Introduction: Autism spectrum disorder (ASD) is a neurodevelopmental condition which often begins in early childhood and can involve a spectrum of persistent challenges with social communication, restricted interests, and repetitive behaviours. Literature in western and non-western countries has demonstrated that parents of children with ASD experience elevated stress relative to parents of neurotypical children. Despite the health-related burdens presented by raising children with ASD, little clinical and research emphasis is placed on reducing parental stress. Furthermore, much of the limited work on parent-centered interventions been conducted in the U.S., and few similar interventions have been developed for the Japanese population.
Methods: The Japanese Parent Mentorship Program (JPM) seeks to modify a pre-existing social support intervention (the Colorado Parent Mentorship Program developed for parents of ASD children in the U.S.) to Japanese parents by incorporating dialogue about the culturally relevant stressors, social acceptability, maternal burden, saving the face, and parent-child attachment. To test the efficacy of the JPM at reducing parental stress, a randomized control trial will be conducted with mothers of ASD children who were born and are living in Japan for a minimum of five years.
Results: Enrolment into the JPM will be associated with decreased parental stress post-intervention. The social support provided in the JPM will also be a protective moderator on the relationship between parental stress and ASD severity by weakening the overall association between parental stress and ASD severity.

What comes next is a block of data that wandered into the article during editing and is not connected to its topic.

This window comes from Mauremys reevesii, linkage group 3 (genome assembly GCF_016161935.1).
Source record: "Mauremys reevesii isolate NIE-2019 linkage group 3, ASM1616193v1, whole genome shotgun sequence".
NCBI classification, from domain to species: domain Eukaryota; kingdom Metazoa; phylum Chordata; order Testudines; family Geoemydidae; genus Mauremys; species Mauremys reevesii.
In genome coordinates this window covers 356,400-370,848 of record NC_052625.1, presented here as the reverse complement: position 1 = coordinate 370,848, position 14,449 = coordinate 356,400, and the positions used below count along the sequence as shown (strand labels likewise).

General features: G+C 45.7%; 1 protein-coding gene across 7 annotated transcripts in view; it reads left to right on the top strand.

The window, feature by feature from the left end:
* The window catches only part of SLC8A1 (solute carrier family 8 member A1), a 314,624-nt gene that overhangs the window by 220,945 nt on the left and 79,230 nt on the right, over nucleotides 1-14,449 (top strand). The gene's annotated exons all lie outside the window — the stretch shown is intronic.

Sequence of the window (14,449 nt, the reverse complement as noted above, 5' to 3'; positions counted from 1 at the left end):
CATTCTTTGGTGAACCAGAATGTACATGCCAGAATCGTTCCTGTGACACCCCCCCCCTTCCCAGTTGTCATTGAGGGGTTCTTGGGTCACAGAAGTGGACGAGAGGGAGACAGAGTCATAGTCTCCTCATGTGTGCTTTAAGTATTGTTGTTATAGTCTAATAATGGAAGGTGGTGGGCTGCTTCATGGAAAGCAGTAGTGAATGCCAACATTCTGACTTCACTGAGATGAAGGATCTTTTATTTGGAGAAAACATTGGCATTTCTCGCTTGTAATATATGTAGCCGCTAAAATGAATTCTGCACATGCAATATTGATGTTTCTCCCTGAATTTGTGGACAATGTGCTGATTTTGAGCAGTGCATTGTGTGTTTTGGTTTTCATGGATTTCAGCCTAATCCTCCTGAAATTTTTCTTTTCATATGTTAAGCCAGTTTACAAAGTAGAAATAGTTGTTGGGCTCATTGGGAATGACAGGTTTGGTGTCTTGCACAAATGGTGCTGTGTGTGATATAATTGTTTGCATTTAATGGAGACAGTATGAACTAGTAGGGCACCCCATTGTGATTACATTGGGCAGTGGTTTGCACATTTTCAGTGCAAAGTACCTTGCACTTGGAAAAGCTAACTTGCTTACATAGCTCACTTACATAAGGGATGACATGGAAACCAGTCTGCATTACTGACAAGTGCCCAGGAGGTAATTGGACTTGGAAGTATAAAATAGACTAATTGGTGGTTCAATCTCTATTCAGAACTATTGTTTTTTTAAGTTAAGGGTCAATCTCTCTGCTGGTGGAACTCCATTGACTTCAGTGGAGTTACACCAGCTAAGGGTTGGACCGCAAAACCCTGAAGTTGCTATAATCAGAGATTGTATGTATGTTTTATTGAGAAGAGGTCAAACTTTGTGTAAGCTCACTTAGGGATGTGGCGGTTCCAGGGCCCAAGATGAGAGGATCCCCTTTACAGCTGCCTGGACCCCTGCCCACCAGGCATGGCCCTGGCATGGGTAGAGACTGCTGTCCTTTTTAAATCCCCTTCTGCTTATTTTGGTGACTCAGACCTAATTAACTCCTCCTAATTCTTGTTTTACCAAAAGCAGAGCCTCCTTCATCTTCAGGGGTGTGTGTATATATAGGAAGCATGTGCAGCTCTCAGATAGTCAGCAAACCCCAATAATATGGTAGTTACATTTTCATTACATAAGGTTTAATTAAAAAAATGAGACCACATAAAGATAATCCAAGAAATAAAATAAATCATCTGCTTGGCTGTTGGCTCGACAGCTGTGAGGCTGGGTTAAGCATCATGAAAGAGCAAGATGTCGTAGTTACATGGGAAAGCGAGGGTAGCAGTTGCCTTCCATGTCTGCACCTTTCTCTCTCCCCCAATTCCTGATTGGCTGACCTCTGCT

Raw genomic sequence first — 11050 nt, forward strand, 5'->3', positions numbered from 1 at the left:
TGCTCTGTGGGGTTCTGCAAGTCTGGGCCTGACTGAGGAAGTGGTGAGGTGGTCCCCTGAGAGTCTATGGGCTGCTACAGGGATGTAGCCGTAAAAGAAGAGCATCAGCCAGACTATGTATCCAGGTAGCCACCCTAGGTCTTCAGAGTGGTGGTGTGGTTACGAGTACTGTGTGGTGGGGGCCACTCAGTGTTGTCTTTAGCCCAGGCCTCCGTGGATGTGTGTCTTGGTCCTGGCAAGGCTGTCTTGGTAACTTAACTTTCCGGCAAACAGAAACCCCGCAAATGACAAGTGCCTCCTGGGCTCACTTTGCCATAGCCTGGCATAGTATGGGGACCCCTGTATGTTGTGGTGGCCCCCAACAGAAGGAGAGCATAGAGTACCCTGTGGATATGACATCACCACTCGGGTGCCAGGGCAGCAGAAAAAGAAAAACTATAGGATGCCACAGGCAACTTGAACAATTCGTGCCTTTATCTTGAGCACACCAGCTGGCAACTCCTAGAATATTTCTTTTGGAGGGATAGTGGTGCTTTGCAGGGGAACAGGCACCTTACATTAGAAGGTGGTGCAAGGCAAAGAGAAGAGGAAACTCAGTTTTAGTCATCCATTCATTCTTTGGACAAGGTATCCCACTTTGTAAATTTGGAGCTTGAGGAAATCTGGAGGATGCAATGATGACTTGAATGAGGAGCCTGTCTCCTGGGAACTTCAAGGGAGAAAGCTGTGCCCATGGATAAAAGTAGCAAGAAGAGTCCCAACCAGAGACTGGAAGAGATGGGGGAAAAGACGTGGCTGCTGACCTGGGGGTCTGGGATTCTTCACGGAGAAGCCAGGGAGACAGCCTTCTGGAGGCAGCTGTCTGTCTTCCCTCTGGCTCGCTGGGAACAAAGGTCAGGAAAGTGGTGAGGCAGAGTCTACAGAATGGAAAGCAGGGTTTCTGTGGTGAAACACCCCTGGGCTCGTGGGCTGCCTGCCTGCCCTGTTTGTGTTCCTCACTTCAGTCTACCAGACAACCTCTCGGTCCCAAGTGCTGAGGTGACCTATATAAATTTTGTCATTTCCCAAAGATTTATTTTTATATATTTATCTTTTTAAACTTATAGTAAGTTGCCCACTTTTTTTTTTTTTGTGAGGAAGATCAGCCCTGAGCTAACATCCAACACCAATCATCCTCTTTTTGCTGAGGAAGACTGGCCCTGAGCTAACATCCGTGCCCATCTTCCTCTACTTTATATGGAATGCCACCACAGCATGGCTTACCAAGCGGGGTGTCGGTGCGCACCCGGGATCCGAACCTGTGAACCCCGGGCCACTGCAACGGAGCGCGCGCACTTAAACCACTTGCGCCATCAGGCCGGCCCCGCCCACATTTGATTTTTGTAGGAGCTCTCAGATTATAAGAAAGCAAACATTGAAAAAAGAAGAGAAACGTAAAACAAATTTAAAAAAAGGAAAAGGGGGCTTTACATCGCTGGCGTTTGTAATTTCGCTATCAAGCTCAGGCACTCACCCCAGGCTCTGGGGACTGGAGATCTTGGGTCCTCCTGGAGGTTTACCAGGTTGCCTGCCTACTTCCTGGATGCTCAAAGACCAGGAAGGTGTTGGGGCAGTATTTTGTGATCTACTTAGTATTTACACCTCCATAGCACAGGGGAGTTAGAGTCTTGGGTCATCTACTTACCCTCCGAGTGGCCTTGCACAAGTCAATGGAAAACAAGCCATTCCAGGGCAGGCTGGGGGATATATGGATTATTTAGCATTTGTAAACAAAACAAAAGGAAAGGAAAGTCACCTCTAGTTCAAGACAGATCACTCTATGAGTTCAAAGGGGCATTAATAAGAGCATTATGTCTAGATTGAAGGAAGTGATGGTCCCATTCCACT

Discussion: The JPM can improve health outcomes for parents and their children with ASD by decreasing parental stress and consequently, ASD severity, leading to numerous indirect and positive implications on their physical, emotional, and social well-being. As prompted by the JPM, cultural competence in ASD management, is associated with positive outcomes such as increased likelihood of treatment continuation, increased strength of perceived therapeutic alliance and increased perceived treatment benefit.
Conclusion: This research contributes to a major gap in the cross-cultural literature about parental stress and ASD. This work can be used to inform intervention strategies in Japan and researchers can emulate this design towards a global shift of providing culturally competent interventions for all.
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